Female Fox Moth (Macrothylacia rubi)

Female Fox Moth (Macrothylacia rubi)

Fox moth – terrible picture, sorry! In this species it is the females who fly at night and are caught in the moth traps. They are bigger and greyer than the males which are generally reddish brown (hence fox?!) These are common locally and open woodlands, moors and commons where the caterpillars feed on a variety of plants including heather and bramble. This moth seemed to have spent all night depositing her eggs around the trap and we found several clusters!

Probably fox moth eggs...?

Probably fox moth eggs…?

Pale Tussock (Calliteara pudibunda)

Female Pale Tussock (Calliteara pudibunda)

Pale tussock – an interesting looking moth with distinctive tarantula-like legs sticking out forwards at rest. Males are smaller with darker markings. These are pretty common in England and Wales.

Light Brocade (Lacanobia w-latinum)

Light Brocade (Lacanobia w-latinum)

Light brocade – a striking moth, it reminds me of those paintings you do in primary school by splodging paint on a piece of paper then folding it in half :) These are pretty common in the south and there were several in the trap this week. They live near rough ground and heathland on calcareous soil.

Lesser Swallow Prominent (Pheosia gnoma)

Lesser Swallow Prominent (Pheosia gnoma)

Lesser swallow prominent – Prominents are a group of moths that share an upright, narrow resting position and often prominent humps or ridges on the upper surface. The larger white patches distinguish it from the swallow prominent which is also a fairly common in the UK.

Coxcomb Prominent (Ptilodon capucina)

Coxcomb Prominent (Ptilodon capucina)

Coxcomb prominent – typically a rich brown with a distinctive cream tuft on the thorax, they feign death when handled. Fairly common, they fly in two generations, in May/June and again in August. The caterpillars feed on deciduous trees.

Buff-tip (Phalera bucephala)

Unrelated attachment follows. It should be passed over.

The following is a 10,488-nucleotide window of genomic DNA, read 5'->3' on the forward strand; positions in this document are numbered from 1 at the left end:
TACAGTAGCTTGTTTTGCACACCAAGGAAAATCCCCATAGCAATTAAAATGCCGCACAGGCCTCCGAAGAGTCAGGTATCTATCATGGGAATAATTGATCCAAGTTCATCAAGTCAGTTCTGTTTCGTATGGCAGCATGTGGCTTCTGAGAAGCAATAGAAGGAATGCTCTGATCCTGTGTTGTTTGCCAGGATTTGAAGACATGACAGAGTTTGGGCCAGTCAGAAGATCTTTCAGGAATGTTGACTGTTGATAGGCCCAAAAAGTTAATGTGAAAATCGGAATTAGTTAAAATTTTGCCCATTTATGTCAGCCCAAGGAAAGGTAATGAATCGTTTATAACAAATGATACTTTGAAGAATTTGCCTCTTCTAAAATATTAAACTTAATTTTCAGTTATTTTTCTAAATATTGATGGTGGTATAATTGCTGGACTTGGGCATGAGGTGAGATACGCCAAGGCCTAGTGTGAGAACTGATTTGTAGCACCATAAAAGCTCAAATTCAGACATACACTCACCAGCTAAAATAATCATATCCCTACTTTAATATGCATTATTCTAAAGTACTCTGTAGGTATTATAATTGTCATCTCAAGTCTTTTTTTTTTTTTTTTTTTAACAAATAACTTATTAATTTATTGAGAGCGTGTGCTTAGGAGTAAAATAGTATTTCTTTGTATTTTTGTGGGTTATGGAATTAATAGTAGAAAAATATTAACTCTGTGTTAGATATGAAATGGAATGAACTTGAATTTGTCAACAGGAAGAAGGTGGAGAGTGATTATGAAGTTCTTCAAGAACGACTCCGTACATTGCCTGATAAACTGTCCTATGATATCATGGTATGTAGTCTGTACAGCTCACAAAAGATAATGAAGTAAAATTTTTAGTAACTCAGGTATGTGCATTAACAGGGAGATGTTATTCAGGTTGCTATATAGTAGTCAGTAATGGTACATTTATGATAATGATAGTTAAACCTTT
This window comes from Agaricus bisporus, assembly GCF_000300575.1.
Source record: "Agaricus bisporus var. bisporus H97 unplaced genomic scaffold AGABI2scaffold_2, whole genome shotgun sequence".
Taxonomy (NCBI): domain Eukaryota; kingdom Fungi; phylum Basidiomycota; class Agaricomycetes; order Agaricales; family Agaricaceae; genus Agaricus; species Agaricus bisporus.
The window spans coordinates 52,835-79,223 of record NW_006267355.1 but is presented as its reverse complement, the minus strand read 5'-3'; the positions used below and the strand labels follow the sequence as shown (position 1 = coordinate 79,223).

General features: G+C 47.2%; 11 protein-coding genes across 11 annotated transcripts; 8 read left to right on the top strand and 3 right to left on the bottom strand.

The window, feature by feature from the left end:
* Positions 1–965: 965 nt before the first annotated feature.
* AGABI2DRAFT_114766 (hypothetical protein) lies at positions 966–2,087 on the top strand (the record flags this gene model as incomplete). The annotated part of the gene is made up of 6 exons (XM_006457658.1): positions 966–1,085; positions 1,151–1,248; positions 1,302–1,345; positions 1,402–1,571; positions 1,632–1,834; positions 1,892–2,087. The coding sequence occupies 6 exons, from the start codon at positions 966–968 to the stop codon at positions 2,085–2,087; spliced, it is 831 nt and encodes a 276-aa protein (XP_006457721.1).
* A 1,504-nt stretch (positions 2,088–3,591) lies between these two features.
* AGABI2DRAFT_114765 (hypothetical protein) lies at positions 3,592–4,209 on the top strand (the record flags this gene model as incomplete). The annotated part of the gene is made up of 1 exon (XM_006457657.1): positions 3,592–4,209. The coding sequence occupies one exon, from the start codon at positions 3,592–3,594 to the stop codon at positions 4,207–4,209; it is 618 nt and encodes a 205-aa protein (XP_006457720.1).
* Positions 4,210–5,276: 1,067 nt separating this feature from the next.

Buff-tip (Phalera bucephala)

Buff-tip – Another really distinctive moth. It looks very much like a small birch twig and is found in mixed woodland. It’s quite common in the south and found throughout the UK.

Great Prominent (Peridea anceps)

Great Prominent (Peridea anceps)

Great prominent – a dullish looking moth, it’s found mainly in the south but also in the Lake District. It is found in oak woodlands where the caterpillars feed on oak leaves. One of these took a fancy to one of the visitor hut staff and stayed on his jacket all day, bit of a conversation starter!

In addition we saw a couple of more moths that I didn’t manage to get a photo of.

Horse chestnut – uninspiring in appearance this was the least frequent of the moths we found this week. It doesn’t feed on horse chestnut, despite the name, the caterpillars mostly feed on heather. They are found on lowland heath and can be quite common locally.

Angle shades – very distinctive, it’s wings are held in angular furls at rest. They can be found from May to October throughout the UK but more frequently in the south.

Not the most interesting post to some I guess, but it’s a useful record for me!  There will be more, sorry! (Not sorry)

Down at the reserve

In just two weeks so much has changed down at Arne. Most of the trees have their summer coats on now and the woodland areas of the reserve have become cooler and shadier than before.


The lush, green early summer colour of the woodlands

Swifts have suddenly appeared in much greater numbers now and hobbys and spotted flycatchers have also been regularly spotted. The kestrel pair at the farm now have four eggs and the barn owls in their nest box have six.

Ms Kestrel showing off her eggs on the live video feed

Ms Kestrel showing off her eggs on the live video feed